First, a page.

Career & Finances | Hospitals | Leadership

Understanding the Nursing Hierarchy: Where Do You Stand?

  • In most healthcare institutions, it is common to find a nursing hierarchy. 
  • Although it is normally left unsaid, this form of organization outlines and establishes the roles and responsibilities of everyone within the institution.  
  • Looking to advance your career? Wondering how far away you are from the top of the hierarchical structure? We have the answers you’re looking for!  

NCC News & Content Team

November 12, 2021
Simmons University

In most healthcare institutions, it is common to find a nursing hierarchy. 

Although it is normally left unsaid, this form of organization outlines and establishes the roles and responsibilities of everyone within the institution.  

Looking to advance your career? Wondering how far away you are from the top of the hierarchical structure? We have the answers you’re looking for!  

Let’s dive into understanding the nursing hierarchy! 

The Nursing Hierarchy

In this breakdown, we will go from the bottom of the structure to the top.  

However, it is important to note that regardless of the positioning of each role, all are essential in successful healthcare facilities. The illustration below was created solely for informational purposes and to outline the individual roles and responsibilities of each career.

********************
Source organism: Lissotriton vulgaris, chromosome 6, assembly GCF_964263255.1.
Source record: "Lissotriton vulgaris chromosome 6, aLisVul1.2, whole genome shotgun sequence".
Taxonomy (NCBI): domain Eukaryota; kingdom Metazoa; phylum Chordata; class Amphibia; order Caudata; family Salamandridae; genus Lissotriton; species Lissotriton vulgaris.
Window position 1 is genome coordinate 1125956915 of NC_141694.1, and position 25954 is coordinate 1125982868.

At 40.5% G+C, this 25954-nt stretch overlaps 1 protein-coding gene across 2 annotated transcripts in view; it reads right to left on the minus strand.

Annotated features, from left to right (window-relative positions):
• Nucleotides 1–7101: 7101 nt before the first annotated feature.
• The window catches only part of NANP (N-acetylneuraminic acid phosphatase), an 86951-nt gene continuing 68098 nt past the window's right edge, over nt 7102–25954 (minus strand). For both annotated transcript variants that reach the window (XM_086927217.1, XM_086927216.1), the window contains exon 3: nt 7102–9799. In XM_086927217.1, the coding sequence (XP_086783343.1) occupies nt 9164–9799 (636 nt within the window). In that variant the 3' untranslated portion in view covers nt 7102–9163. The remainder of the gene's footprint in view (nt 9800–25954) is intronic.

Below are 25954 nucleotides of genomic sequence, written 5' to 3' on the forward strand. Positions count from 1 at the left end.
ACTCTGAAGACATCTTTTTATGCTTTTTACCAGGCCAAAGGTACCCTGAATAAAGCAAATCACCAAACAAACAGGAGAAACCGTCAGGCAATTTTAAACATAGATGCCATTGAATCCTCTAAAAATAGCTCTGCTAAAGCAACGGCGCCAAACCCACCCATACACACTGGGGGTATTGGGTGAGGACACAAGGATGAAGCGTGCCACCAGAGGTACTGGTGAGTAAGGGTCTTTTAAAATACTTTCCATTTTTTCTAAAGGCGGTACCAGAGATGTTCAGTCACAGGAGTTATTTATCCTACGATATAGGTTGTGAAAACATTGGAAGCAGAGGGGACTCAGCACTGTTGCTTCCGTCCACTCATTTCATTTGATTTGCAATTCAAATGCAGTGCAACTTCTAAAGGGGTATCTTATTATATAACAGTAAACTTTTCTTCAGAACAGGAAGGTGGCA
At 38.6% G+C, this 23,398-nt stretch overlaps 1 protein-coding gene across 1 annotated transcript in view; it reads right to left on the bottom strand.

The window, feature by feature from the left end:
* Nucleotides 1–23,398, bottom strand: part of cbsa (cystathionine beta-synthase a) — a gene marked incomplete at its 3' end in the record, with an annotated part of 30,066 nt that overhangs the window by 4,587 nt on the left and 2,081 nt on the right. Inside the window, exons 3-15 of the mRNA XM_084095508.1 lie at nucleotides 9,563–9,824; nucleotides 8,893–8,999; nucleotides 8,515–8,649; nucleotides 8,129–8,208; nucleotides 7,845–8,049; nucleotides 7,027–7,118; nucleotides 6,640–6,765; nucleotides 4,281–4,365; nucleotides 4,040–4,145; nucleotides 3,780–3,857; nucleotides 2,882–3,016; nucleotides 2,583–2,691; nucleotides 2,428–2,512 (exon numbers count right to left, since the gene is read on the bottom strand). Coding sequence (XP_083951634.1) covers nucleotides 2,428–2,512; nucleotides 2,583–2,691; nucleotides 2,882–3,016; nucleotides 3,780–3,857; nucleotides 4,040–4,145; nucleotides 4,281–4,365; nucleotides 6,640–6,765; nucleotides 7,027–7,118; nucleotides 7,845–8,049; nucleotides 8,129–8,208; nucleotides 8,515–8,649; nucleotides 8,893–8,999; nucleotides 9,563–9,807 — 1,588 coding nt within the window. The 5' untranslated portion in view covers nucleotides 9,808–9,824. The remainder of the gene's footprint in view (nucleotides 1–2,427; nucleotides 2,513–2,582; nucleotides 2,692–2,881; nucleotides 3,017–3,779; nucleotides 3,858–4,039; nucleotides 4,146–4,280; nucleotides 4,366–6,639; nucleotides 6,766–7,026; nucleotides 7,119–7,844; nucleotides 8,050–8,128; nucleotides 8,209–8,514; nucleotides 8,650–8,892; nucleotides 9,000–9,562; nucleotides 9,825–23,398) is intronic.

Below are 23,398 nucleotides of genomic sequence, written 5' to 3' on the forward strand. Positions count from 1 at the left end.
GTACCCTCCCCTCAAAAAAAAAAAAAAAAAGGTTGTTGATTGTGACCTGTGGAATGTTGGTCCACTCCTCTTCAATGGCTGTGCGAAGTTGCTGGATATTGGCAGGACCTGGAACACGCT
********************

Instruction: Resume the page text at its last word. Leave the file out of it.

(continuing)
nursing hierarchy graph

Staff Nurses

Registered Nurses (RNs)

RNs are typically a patient’s first point of contact upon entering a healthcare facility.  

They are the ones who are assessing and addressing health conditions alongside a physician. 

From providing hands-on care to educating patients and their families on available treatment plans and potential complications, the work of an RN is essential to a healthcare team. 

To become an RN, one must attend a four-year college program and receive a Bachelor of Science in Nursing (BSN) degree, followed by a passed NCLEX-RN examination score.  

From there, the sky is the limit! As a result of the ongoing nursing shortage, RN positions are in high demand nationwide with ample opportunities to specialize!  

Licensed Practical Nurses (LPNs) and Licensed Vocational Nurses (LVNs)